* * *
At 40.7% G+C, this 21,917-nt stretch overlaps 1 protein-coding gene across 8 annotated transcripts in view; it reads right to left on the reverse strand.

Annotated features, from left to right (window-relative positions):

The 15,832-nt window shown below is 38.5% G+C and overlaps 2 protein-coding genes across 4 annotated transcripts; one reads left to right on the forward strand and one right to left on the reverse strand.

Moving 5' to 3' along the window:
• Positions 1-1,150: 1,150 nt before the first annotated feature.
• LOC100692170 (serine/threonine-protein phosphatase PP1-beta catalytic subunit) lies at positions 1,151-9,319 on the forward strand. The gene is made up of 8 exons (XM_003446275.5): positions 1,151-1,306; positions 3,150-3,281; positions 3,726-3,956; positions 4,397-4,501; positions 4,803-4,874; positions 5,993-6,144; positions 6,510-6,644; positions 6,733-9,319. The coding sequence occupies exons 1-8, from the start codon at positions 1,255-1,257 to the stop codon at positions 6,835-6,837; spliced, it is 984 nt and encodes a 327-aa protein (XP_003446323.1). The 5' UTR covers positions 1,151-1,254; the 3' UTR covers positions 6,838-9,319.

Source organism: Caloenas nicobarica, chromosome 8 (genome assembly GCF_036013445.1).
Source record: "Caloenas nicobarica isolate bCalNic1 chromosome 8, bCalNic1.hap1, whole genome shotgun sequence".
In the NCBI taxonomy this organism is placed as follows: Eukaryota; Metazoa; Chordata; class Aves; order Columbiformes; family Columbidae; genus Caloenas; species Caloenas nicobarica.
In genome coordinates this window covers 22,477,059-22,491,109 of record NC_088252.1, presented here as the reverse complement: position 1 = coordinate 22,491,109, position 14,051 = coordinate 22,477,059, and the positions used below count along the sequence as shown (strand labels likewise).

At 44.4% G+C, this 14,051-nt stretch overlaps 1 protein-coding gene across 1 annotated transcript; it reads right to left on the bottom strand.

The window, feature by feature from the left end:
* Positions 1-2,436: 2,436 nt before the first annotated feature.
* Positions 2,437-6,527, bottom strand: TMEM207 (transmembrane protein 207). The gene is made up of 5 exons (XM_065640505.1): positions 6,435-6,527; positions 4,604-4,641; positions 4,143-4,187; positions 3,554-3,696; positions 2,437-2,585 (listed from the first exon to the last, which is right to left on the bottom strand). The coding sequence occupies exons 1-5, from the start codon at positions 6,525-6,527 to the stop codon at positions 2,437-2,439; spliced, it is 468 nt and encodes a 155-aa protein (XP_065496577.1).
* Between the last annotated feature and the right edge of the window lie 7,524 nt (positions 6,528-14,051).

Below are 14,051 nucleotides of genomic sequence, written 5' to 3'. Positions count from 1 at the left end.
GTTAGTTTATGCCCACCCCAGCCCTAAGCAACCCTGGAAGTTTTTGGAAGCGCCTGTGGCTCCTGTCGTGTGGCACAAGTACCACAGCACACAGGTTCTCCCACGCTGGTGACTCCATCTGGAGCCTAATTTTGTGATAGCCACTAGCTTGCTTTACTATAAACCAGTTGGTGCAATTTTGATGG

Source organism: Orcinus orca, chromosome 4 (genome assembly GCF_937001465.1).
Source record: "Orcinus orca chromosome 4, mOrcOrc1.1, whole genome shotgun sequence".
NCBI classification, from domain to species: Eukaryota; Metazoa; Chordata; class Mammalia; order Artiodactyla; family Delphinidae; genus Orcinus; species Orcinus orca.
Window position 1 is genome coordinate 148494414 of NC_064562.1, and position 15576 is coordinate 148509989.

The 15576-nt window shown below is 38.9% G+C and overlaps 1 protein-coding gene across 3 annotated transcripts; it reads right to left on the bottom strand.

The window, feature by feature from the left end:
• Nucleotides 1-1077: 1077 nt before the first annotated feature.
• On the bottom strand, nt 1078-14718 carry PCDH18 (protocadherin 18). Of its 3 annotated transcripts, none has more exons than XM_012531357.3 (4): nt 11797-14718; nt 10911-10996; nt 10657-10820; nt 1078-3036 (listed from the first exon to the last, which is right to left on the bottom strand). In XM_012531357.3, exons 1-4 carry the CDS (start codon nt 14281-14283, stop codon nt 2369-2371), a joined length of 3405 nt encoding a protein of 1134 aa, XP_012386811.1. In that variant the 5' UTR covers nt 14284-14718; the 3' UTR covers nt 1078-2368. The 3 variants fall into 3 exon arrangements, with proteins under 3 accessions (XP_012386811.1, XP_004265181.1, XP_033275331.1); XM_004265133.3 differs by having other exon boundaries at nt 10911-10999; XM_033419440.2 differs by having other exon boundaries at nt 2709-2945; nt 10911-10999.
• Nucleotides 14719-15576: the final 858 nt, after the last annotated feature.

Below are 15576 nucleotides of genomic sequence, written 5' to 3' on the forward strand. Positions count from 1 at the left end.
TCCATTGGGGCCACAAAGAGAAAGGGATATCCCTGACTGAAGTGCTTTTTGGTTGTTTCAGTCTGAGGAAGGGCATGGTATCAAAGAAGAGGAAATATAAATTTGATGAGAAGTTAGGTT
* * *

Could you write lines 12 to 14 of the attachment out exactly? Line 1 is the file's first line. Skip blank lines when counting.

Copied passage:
The window, feature by feature from the left end:
* Positions 1-2,436: 2,436 nt before the first annotated feature.
* Positions 2,437-6,527, bottom strand: TMEM207 (transmembrane protein 207). The gene is made up of 5 exons (XM_065640505.1): positions 6,435-6,527; positions 4,604-4,641; positions 4,143-4,187; positions 3,554-3,696; positions 2,437-2,585 (listed from the first exon to the last, which is right to left on the bottom strand). The coding sequence occupies exons 1-5, from the start codon at positions 6,525-6,527 to the stop codon at positions 2,437-2,439; spliced, it is 468 nt and encodes a 155-aa protein (XP_065496577.1).